“[W]hile the term ‘transnational cinema’ appears to be used and applied with increasing frequency as both a descriptive and conceptual marker, it also tends, for the most part, to be taken as a given—as shorthand for an international or supranational mode of film production whose impact and reach lies beyond the bounds of the national. The danger here is that the national simply becomes displaced or negated in such analysis, as if it ceases to exist, when in fact the national continues to exert the force of its presence even within transnational film-making practices. Moreover, the term ‘transnational’ is, on occasion, used simply to indicate international co-production or collaboration between technical and artistic personnel from across the world, without any real consideration of what the aesthetic, political or economic implications of such transnational collaboration might mean—employing a difference that, we might say, makes no difference at all. It is precisely this proliferation of the term ‘transnational’ as a potentially empty, floating signifier that has led some scholars to question whether we can profitably use, or indeed need, the term at all.”
—Will Higbee and Song Hwee Lim. “Concepts of Transnational Cinema: Towards a Critical Transnationalism in Film Studies”, Transnational Cinemas.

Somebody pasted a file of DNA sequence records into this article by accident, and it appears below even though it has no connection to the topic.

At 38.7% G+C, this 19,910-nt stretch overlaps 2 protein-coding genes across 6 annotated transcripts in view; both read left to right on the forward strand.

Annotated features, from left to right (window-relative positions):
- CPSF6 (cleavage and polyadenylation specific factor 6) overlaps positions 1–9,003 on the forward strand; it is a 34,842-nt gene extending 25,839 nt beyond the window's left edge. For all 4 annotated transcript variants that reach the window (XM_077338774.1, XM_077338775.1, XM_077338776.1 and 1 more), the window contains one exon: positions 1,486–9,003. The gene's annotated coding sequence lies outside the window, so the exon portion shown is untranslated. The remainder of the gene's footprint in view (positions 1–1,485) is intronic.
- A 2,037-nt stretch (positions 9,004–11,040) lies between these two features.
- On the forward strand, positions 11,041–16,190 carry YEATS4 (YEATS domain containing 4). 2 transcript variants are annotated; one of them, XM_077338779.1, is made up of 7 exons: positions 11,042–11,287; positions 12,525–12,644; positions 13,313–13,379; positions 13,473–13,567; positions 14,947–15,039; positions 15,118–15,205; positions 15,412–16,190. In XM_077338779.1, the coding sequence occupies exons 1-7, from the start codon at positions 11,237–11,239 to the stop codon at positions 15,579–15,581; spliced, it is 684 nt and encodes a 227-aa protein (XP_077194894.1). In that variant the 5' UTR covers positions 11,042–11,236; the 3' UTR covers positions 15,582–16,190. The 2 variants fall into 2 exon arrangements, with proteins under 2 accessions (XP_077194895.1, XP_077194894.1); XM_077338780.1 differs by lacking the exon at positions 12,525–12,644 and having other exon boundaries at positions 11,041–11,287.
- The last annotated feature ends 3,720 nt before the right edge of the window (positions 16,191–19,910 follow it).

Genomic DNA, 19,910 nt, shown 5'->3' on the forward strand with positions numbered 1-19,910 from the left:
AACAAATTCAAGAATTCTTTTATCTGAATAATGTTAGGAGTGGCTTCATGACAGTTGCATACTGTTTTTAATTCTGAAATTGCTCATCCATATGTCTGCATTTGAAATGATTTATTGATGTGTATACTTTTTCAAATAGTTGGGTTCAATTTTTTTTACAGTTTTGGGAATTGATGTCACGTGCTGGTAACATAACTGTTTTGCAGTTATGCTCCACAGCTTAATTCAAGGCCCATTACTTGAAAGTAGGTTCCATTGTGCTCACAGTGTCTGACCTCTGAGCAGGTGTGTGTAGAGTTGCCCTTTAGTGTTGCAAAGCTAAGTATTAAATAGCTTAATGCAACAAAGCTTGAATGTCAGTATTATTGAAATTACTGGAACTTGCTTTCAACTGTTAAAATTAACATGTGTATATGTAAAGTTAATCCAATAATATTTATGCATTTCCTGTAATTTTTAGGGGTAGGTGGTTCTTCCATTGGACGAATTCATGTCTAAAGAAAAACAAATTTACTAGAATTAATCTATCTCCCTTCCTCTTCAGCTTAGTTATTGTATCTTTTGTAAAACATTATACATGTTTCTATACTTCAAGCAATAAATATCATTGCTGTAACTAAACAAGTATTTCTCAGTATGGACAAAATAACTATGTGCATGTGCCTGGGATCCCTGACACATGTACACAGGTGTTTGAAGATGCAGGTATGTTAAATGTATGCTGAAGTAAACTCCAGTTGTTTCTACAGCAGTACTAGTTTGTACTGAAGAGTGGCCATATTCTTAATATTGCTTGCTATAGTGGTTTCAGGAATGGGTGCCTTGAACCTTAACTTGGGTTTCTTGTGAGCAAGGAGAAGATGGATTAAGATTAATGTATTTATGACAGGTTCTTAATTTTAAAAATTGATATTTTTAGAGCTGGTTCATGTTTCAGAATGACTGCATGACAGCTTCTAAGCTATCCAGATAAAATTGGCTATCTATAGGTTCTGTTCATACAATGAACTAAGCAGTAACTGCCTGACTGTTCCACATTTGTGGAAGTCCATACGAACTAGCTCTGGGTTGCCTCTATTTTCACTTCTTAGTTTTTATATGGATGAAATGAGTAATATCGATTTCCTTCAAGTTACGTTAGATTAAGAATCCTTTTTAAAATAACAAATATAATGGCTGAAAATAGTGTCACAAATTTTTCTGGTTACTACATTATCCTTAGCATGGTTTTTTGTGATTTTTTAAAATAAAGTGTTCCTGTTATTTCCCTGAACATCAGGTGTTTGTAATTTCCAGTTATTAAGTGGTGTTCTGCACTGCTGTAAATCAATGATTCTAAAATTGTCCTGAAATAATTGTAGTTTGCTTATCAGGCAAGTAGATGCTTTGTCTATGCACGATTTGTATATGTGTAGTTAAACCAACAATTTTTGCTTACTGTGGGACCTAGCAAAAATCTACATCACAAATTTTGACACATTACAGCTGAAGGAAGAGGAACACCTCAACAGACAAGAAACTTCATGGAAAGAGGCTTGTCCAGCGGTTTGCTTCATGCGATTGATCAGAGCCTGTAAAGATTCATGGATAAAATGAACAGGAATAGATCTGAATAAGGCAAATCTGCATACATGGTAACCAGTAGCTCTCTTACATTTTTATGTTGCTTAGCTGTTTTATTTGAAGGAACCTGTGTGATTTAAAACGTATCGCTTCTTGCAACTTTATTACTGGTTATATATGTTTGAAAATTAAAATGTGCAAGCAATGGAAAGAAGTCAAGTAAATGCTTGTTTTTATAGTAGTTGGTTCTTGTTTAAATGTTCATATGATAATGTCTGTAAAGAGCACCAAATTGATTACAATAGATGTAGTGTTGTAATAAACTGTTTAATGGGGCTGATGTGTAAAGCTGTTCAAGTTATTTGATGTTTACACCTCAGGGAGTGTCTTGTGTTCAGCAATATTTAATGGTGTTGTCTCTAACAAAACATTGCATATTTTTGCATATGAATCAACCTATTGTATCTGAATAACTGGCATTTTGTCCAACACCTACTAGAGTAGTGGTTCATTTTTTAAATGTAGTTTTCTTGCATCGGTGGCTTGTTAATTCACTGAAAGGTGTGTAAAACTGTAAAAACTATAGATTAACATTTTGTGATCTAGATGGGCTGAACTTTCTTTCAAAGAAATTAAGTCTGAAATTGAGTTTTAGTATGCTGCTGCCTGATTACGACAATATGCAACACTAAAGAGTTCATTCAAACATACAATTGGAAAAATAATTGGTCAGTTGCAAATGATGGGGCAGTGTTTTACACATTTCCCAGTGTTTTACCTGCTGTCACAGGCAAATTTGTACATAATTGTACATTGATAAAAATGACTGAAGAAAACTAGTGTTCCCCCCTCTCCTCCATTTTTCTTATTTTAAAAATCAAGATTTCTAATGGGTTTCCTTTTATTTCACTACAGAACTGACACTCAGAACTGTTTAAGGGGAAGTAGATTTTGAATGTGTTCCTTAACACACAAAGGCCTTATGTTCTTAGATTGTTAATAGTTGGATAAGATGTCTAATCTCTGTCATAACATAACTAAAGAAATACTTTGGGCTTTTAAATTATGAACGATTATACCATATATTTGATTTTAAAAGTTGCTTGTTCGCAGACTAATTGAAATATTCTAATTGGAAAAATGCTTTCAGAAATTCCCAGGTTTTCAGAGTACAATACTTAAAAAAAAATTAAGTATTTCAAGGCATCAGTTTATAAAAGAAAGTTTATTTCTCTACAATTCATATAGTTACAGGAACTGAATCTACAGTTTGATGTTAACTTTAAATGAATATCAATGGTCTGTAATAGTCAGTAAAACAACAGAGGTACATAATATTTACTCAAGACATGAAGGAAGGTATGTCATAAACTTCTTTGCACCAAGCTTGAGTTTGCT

“I do not mean those scattered tribes whose identity can only be secured in relation to some sacred homeland to which they must at all costs return, even if it means pushing other people into the sea. This is the old, the imperializing, the hegemonizing form of ‘ethnicity’. We have seen the fate of the people of Palestine at the hands of this backward-looking conception of diaspora and the complicity of the West with it. The diaspora experience as I intend it here is defined, not by essence or purity, but by the recognition of a necessary heterogeneity, diversity, by a conception of ‘identity’ which lives with and through, not despite, difference; by hybridity. Diaspora identities are those which are constantly producing and reproducing themselves anew, through transformation and difference.”
—Stuart Hall. “Cultural Identity and Cinematic Representation”, Film and Theory: An Anthology.Read less